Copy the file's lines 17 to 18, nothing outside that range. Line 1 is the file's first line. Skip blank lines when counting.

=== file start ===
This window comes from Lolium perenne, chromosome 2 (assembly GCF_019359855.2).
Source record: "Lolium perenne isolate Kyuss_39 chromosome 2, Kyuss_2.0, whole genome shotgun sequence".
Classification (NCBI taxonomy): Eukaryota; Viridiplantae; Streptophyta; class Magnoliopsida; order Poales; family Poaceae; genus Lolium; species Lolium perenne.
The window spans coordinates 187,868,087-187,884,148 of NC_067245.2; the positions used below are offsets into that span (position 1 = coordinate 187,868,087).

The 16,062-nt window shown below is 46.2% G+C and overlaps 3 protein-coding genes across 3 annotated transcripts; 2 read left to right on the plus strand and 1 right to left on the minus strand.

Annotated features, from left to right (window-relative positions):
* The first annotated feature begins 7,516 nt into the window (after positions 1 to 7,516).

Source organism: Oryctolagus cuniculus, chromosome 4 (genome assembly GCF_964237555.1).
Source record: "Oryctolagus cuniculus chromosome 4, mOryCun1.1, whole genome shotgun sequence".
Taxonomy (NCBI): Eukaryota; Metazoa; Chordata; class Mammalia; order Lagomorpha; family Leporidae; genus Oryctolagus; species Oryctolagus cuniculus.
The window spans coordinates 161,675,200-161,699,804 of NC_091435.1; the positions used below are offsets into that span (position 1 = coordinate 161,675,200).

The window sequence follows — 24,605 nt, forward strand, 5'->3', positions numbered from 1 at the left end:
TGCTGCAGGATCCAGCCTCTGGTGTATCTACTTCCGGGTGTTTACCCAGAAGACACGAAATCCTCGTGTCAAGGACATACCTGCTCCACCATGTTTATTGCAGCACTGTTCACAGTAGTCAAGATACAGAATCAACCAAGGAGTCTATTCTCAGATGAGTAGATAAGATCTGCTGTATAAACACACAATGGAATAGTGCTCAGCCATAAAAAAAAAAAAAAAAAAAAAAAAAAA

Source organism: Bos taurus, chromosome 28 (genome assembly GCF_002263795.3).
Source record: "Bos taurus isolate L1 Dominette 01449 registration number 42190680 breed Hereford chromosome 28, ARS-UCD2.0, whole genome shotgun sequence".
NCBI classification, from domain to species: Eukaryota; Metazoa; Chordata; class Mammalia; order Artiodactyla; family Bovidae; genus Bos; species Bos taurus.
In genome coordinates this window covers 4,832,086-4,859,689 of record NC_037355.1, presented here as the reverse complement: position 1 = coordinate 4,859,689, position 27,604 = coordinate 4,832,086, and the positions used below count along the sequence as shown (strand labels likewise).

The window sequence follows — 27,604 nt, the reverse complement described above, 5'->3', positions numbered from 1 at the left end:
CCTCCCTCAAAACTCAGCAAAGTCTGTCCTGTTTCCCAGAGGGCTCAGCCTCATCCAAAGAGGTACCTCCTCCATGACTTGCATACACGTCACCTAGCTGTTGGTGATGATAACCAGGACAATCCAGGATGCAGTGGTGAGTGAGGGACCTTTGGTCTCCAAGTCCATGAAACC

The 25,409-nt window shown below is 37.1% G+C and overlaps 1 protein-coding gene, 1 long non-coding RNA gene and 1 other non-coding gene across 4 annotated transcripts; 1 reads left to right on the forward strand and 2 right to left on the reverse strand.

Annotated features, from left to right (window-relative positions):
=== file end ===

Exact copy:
In genome coordinates this window covers 4,832,086-4,859,689 of record NC_037355.1, presented here as the reverse complement: position 1 = coordinate 4,859,689, position 27,604 = coordinate 4,832,086, and the positions used below count along the sequence as shown (strand labels likewise).

The window sequence follows — 27,604 nt, the reverse complement described above, 5'->3', positions numbered from 1 at the left end: